BREVARD COUNTY, Fla. – Brevard Public Schools announced Friday it has partnered with the Florida Department of Health in Brevard County to provide the COVID-19 vaccine to teachers, substitutes and other district employees over 65 years old.
“We wish all teachers can get it right now, but this is a great start,” said Kyle Savage of the Brevard Federation of Teachers.
Savage added that it’s great news knowing that was made possible at an event solely for senior teachers and staff from Brevard County schools on Saturday morning.
“It is so sad, almost every single day we get a phone call with somebody with COVID, and sometimes it’s mild symptoms and the elder teachers they feel it,” he said.
The vaccinations happened Saturday at the Health Department clinic in Viera, and were by appointment only, the district said in a news release.
Eligible employees were previously notified and instructed on how to book appointments, the release said.
“We have committed to doing everything in our power to protect the health and safety of our employees who serve on the front lines each and every day during this pandemic,” Superintendent Mark Mullins said in a statement. “We are thankful for our partnership with the Department of Health, and for this opportunity to help protect our staff who dedicate their lives to educating the future of Brevard County.”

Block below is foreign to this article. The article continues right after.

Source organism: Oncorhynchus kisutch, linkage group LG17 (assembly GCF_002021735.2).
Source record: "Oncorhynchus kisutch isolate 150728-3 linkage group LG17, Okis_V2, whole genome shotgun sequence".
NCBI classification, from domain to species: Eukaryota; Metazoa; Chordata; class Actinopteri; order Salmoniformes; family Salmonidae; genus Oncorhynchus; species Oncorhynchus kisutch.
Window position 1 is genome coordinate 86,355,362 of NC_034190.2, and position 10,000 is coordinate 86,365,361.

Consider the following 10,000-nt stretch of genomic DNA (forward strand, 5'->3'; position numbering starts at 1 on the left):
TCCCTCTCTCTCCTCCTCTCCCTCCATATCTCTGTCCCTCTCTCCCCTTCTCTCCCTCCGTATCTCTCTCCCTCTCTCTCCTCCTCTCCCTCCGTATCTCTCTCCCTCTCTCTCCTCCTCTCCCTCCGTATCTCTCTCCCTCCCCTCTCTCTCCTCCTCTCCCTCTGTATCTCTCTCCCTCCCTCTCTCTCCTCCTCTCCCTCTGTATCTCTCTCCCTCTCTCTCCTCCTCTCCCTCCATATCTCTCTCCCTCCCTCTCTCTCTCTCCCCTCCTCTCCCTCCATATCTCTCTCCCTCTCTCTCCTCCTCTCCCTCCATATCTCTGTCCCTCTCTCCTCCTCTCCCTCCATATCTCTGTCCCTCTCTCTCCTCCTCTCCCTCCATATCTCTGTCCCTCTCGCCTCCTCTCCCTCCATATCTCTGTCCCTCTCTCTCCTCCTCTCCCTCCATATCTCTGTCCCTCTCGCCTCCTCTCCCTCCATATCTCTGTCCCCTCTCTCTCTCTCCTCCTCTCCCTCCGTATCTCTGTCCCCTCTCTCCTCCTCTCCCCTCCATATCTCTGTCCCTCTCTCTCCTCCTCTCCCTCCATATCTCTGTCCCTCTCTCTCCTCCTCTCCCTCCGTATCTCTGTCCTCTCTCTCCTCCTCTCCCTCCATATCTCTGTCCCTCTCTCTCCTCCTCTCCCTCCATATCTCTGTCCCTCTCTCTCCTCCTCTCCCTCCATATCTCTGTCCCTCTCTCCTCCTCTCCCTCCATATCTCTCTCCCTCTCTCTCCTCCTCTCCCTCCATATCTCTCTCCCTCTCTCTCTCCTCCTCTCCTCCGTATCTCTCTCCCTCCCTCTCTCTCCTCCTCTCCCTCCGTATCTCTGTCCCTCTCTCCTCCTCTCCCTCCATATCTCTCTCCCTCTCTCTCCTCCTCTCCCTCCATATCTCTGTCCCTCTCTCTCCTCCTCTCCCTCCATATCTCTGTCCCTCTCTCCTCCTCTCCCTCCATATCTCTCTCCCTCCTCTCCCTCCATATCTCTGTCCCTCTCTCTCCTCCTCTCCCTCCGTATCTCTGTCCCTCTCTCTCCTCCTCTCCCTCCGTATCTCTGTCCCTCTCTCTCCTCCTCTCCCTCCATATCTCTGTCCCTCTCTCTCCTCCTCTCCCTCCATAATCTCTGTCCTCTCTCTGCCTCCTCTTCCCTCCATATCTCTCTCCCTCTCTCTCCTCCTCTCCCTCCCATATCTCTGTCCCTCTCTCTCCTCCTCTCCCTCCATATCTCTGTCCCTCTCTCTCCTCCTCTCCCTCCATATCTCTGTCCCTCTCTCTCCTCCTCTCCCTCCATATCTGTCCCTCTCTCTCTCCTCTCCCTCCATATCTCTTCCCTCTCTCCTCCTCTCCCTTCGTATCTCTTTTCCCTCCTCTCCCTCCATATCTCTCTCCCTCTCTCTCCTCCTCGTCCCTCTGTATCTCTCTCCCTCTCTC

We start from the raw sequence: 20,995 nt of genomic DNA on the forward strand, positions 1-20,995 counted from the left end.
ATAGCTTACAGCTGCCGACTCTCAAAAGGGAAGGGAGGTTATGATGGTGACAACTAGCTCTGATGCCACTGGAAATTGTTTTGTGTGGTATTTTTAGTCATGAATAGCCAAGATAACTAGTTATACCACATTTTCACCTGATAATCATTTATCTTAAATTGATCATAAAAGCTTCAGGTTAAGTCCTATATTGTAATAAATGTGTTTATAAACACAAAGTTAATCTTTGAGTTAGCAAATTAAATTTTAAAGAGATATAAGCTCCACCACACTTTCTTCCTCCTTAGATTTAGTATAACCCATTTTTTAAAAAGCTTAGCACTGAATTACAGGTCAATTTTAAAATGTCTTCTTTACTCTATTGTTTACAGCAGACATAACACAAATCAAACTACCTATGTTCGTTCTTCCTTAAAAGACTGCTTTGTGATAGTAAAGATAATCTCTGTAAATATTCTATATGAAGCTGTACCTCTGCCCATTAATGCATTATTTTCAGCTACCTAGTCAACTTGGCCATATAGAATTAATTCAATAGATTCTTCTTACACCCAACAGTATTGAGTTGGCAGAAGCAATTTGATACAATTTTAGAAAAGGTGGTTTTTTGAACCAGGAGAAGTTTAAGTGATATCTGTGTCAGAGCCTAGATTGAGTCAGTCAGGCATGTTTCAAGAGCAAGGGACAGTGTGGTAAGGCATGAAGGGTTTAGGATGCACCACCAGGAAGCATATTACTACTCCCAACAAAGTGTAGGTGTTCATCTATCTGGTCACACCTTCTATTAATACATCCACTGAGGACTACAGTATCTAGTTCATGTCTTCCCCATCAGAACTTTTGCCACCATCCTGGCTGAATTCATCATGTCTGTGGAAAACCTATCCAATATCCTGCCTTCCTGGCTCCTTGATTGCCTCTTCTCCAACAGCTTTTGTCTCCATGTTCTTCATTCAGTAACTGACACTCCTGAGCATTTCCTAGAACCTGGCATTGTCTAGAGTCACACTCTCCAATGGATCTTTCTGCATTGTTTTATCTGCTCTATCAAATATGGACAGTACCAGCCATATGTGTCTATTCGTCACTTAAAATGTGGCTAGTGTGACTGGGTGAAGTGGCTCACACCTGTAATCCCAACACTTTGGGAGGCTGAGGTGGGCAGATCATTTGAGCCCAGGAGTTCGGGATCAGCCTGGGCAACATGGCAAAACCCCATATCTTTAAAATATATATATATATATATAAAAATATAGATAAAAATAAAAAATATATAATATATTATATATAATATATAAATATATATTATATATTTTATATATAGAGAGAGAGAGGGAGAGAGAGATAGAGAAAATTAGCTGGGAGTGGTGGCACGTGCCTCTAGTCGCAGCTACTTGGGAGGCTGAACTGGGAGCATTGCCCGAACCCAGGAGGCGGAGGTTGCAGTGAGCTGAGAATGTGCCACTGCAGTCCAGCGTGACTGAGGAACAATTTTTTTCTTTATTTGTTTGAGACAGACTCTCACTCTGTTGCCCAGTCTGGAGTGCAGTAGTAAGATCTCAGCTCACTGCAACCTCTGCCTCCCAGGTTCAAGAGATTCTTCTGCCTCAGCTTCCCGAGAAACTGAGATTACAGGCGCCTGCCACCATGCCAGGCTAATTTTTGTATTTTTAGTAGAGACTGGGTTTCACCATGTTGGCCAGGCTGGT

The Centers for Disease Control and Prevention has recommended teachers and school staff that interact with children receive priority for the vaccine alongside other “frontline essential workers.”
Vanessa Skipper, vice president of the Brevard Federation of Teachers, said the teachers union “wholeheartedly” supported the move, calling it an “important first step.”
“We wish (Florida Gov. Ron DeSantis) would recognize we are in the CDC guidelines for priority 1(b) vaccines, and that teachers and school staff of all ages should be receiving the vaccine, but this is an important first step,” Skipper told FLORIDA TODAY.
DeSantis has resisted calls from groups like Florida Education Association, the Florida School Boards Association and the Florida Association of District School Superintendents, as well as local teachers unions around the state, to heed CDC recommendations and make the vaccines broadly available to teachers.
He defended his decision to distribute the vaccine to all Florida residents over 65, saying the strategy was aimed at reducing the virus’s mortality rate. Adults over 65 are considered at the highest risk of death from COVID-19.
Lake County held a vaccination event for senior educators this past week, and Orange County will begin vaccinating senior school employees who want the shot beginning Sunday.
Back in Brevard County, Saturday’s vaccine event also happened as this 52-year-old reading teacher from Lyndon B. Johson Middle School in Melbourne died last month from COVID-19.
More than 300 school employees got the vaccine, according to the district.
“Anytime we can get those quarantines down and teachers in the classroom, I think we’re winning the battle,” Savage said.